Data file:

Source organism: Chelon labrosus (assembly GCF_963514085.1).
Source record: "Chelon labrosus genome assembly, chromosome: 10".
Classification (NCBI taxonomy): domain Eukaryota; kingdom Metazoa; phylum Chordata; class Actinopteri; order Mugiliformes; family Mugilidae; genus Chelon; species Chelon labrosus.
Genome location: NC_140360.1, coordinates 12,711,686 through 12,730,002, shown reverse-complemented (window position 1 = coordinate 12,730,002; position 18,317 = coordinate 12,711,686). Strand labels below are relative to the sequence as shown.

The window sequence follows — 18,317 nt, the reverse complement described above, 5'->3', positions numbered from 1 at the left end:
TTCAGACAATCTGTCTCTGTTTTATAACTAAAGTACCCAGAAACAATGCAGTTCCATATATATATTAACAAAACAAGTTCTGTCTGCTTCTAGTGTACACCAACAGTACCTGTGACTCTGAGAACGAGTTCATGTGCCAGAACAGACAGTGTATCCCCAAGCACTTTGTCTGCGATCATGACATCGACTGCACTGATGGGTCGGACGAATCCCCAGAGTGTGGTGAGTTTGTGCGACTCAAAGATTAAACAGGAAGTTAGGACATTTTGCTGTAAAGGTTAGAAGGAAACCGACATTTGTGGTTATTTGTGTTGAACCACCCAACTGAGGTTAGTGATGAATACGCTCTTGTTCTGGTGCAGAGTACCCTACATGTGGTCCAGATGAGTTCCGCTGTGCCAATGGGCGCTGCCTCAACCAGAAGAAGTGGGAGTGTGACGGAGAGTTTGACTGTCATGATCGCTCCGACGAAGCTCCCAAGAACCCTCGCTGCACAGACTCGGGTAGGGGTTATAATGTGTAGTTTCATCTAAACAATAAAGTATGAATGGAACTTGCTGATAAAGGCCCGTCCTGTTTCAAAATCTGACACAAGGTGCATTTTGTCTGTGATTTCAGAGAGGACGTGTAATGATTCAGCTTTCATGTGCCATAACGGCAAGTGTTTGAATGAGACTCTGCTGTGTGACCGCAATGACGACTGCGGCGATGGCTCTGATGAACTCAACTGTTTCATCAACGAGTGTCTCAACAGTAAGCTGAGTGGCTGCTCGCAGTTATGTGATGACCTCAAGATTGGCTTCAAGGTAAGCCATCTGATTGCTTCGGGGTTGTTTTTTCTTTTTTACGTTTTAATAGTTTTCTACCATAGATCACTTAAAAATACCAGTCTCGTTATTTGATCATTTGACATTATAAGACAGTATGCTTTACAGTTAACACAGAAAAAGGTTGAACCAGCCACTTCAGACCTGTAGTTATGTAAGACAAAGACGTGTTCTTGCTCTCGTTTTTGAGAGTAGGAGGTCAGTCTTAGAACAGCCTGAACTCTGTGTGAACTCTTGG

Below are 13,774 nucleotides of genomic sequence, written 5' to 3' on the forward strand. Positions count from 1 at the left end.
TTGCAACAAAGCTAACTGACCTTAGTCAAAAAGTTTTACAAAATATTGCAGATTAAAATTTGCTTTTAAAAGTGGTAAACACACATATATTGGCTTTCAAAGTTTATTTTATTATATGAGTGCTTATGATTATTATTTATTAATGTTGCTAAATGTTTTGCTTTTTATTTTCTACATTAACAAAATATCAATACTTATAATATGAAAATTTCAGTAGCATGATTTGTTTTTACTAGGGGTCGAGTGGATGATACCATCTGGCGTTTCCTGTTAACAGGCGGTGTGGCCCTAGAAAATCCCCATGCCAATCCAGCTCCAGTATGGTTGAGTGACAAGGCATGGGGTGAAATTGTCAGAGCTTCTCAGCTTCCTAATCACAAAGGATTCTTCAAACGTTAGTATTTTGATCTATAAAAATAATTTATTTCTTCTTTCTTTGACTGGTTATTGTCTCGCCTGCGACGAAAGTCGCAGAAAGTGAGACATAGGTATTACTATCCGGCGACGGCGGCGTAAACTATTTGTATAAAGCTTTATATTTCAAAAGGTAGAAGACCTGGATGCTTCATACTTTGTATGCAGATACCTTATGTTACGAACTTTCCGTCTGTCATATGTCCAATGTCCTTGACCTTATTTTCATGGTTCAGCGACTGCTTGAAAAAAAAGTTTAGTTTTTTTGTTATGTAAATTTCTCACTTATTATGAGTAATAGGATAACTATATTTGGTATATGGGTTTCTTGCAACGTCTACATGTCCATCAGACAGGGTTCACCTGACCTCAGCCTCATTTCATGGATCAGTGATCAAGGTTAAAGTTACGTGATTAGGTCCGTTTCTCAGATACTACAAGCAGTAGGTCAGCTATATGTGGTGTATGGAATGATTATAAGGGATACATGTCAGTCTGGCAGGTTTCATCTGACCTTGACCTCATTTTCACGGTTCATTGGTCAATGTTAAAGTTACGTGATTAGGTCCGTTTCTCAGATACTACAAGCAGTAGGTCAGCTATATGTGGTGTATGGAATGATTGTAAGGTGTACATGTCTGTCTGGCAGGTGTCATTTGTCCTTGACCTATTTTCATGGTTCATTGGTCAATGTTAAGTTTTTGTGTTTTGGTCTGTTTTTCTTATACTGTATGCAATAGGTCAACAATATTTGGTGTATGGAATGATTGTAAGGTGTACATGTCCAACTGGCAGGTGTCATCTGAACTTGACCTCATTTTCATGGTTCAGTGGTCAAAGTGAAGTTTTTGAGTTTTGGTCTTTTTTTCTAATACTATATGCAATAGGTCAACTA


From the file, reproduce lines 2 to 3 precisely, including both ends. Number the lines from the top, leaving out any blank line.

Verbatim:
Source record: "Chelon labrosus genome assembly, chromosome: 10".
Classification (NCBI taxonomy): domain Eukaryota; kingdom Metazoa; phylum Chordata; class Actinopteri; order Mugiliformes; family Mugilidae; genus Chelon; species Chelon labrosus.